Reverse lookup from phone numbers are easy, we can detect them and return appropriate results. But looking up proper nouns is hard. Some combination of pagerank and other technologies will have to be brought to bear.
Some day, you won't be able to email a query to a friend and rely on her getting the same results -- that's the downside of customization. If you take the average Google Query and give it to a librarian, 80% of the time, he'll be able to find the answer without any further customization -- they don't need to know how old or young the questioner is, or what her zipcode is.
But that does mean that 20% of the queries could be improved through personalization. We need to figure out how to introduce that fairly complicated technology quickly and without it being confusing.
We do Google News. It's great, but we don't know how to make money off it. On the other hand, after acquiring Deja and turning it into Google Groups three years ago -- a purchase we thought would just give us great content and no money -- but now we're running ads targeted on the content of the message posts in Google Groups. That's good for the advertisers and for users.
And now we're trying this on hundreds of other sites, like HowStuffWorks.com.
The Blogger opportunity came up -- a successful product, but not a successful business. We looked at it and said that Google could bring a solid infrastructure (like 10,000 machines, data-centers around the world) and the ability to run targetted textads atop Blogger pages.
Beyond that, dozens of ideas have been thrown around about where to go next, but the Blogger guys are currently occupied with getting the migration done, and they'll have to figure out which of those ideas to try later.
We'd be foolish not to consider and IPO, but right now, there are a lot of downsides to it. It's a lot of work (I'm inherently lazy), and the S1 form is very long (laughs). All of our financials would be disclosed to our competitors. Worse, it would focus the company too much on the short-term money picture.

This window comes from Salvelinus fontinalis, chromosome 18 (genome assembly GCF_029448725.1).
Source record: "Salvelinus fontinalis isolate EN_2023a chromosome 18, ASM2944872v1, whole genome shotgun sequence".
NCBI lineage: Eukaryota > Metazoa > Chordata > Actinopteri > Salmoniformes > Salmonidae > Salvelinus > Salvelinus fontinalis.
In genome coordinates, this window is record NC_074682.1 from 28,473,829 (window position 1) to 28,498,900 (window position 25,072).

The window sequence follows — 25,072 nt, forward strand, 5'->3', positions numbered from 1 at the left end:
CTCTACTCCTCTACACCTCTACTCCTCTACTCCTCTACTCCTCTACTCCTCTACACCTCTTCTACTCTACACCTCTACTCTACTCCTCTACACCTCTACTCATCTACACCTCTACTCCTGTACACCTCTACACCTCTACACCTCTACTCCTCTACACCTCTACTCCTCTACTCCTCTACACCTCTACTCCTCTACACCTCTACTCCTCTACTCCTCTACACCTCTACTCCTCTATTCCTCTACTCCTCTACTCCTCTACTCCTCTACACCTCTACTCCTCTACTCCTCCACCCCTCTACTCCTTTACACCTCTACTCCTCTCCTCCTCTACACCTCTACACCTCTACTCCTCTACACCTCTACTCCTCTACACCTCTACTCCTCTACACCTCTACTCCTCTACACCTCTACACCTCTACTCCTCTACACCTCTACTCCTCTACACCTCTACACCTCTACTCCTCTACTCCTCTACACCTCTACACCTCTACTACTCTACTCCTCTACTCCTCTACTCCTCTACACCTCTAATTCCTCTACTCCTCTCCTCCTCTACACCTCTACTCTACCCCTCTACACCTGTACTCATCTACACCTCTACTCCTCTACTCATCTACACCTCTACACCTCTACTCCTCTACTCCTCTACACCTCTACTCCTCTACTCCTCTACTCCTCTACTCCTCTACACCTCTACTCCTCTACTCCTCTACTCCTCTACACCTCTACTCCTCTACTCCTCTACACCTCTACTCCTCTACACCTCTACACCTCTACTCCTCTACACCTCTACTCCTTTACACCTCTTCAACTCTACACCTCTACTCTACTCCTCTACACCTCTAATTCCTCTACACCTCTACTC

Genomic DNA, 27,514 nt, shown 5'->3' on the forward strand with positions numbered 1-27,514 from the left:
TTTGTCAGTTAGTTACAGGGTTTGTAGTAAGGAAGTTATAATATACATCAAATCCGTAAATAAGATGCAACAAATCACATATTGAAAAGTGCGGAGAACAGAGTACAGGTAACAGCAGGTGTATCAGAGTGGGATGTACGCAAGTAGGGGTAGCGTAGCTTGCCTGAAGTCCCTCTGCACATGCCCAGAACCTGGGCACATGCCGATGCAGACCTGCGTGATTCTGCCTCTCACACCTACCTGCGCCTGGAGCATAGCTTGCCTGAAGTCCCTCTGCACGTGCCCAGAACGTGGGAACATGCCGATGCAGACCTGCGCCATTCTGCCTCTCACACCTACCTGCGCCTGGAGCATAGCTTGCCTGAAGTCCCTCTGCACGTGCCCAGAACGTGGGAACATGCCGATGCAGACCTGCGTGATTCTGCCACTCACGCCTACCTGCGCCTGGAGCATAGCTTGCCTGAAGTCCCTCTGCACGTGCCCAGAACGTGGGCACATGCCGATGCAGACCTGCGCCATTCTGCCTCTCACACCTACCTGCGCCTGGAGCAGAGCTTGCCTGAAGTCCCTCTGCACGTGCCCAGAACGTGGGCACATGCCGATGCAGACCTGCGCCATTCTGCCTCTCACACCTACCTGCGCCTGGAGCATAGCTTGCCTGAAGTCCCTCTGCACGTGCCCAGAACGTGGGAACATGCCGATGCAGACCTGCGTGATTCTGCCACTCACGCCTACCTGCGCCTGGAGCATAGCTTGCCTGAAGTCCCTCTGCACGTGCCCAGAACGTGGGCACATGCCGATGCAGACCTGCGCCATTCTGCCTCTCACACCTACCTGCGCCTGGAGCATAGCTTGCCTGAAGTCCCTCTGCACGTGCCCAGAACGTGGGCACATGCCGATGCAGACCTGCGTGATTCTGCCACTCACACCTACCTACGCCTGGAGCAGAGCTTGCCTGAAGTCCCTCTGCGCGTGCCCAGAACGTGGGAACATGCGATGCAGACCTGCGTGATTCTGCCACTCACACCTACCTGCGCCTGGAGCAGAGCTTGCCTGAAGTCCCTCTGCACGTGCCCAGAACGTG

But our employees and investors expect to get some money for their stock, so we still keep the possibility open. But laziness keeps on winning out. There are so many better ways for us to spend our time -- at the rate our biz is growing, the benefit of going public would be far exceeded by the opportunities we'd lose int he 3-6 months we spend working on it.
[Esther: What don't you want disclosed about your finances?]
There's nothing, really -- nothing a competitor could turn into an advantage. We probably worry too much about secrecy. Our employees know our financials today, but after an IPO they'd be distracted by all the analyst chatter and the stock-ticker.
The Semantic Web sounds really improbable. Asking everyone to write in a new language -- XML or RDF -- seems like an unreasonable burden on too many people, to make computer-readable info. We should use computers to understand humans, not humans to speak in computer-ese.
We wouldn't ignore RDF or XML if it were present, but we don't expect it to be in great profusion. We'll go anywhere that there's lots of information.
Re: a Google for your own hard drive. Well, Google's goal is to make everything searchable. Most of the products that do this suck. They index and use the disk when I want to and I end up turning them off. Google doesn't make client software, but we haven't excluded the possibility.
Re: Google's "immortal" cookie. If we set a one-year cookie, then all of your preferences would disappear at the end of the year, so we set a cookie that lasts indefinitely.
Do our algorithms embody values? I think if they do, we discover them retroactively. PageRank is a democratization of the Web, but we only figured that out some time after we invented it to solve a concrete problem.
I think that there's promise in the idea of not just linking people up with documents that experts have identified (viz. PageRank), but also linking searchers up with those experts. It's not in the pipe, but I like the idea.